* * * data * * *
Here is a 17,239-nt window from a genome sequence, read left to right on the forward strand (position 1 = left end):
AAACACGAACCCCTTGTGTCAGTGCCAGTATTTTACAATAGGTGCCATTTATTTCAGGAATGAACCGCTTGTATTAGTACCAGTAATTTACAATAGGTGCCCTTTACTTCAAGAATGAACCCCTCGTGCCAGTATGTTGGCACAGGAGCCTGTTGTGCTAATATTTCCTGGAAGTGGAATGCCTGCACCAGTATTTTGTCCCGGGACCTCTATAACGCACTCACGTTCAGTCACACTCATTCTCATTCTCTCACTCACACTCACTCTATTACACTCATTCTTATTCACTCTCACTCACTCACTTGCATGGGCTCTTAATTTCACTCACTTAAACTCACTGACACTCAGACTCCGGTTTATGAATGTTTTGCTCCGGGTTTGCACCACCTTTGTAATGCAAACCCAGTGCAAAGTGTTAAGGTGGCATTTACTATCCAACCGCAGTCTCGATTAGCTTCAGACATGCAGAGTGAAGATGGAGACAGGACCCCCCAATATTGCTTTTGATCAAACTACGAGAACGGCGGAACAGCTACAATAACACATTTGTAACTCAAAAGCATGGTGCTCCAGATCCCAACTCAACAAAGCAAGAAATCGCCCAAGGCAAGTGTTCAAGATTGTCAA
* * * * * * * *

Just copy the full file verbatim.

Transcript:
Here is a 17,239-nt window from a genome sequence, read left to right on the forward strand (position 1 = left end):
AAACACGAACCCCTTGTGTCAGTGCCAGTATTTTACAATAGGTGCCATTTATTTCAGGAATGAACCGCTTGTATTAGTACCAGTAATTTACAATAGGTGCCCTTTACTTCAAGAATGAACCCCTCGTGCCAGTATGTTGGCACAGGAGCCTGTTGTGCTAATATTTCCTGGAAGTGGAATGCCTGCACCAGTATTTTGTCCCGGGACCTCTATAACGCACTCACGTTCAGTCACACTCATTCTCATTCTCTCACTCACACTCACTCTATTACACTCATTCTTATTCACTCTCACTCACTCACTTGCATGGGCTCTTAATTTCACTCACTTAAACTCACTGACACTCAGACTCCGGTTTATGAATGTTTTGCTCCGGGTTTGCACCACCTTTGTAATGCAAACCCAGTGCAAAGTGTTAAGGTGGCATTTACTATCCAACCGCAGTCTCGATTAGCTTCAGACATGCAGAGTGAAGATGGAGACAGGACCCCCCAATATTGCTTTTGATCAAACTACGAGAACGGCGGAACAGCTACAATAACACATTTGTAACTCAAAAGCATGGTGCTCCAGATCCCAACTCAACAAAGCAAGAAATCGCCCAAGGCAAGTGTTCAAGATTGTCAA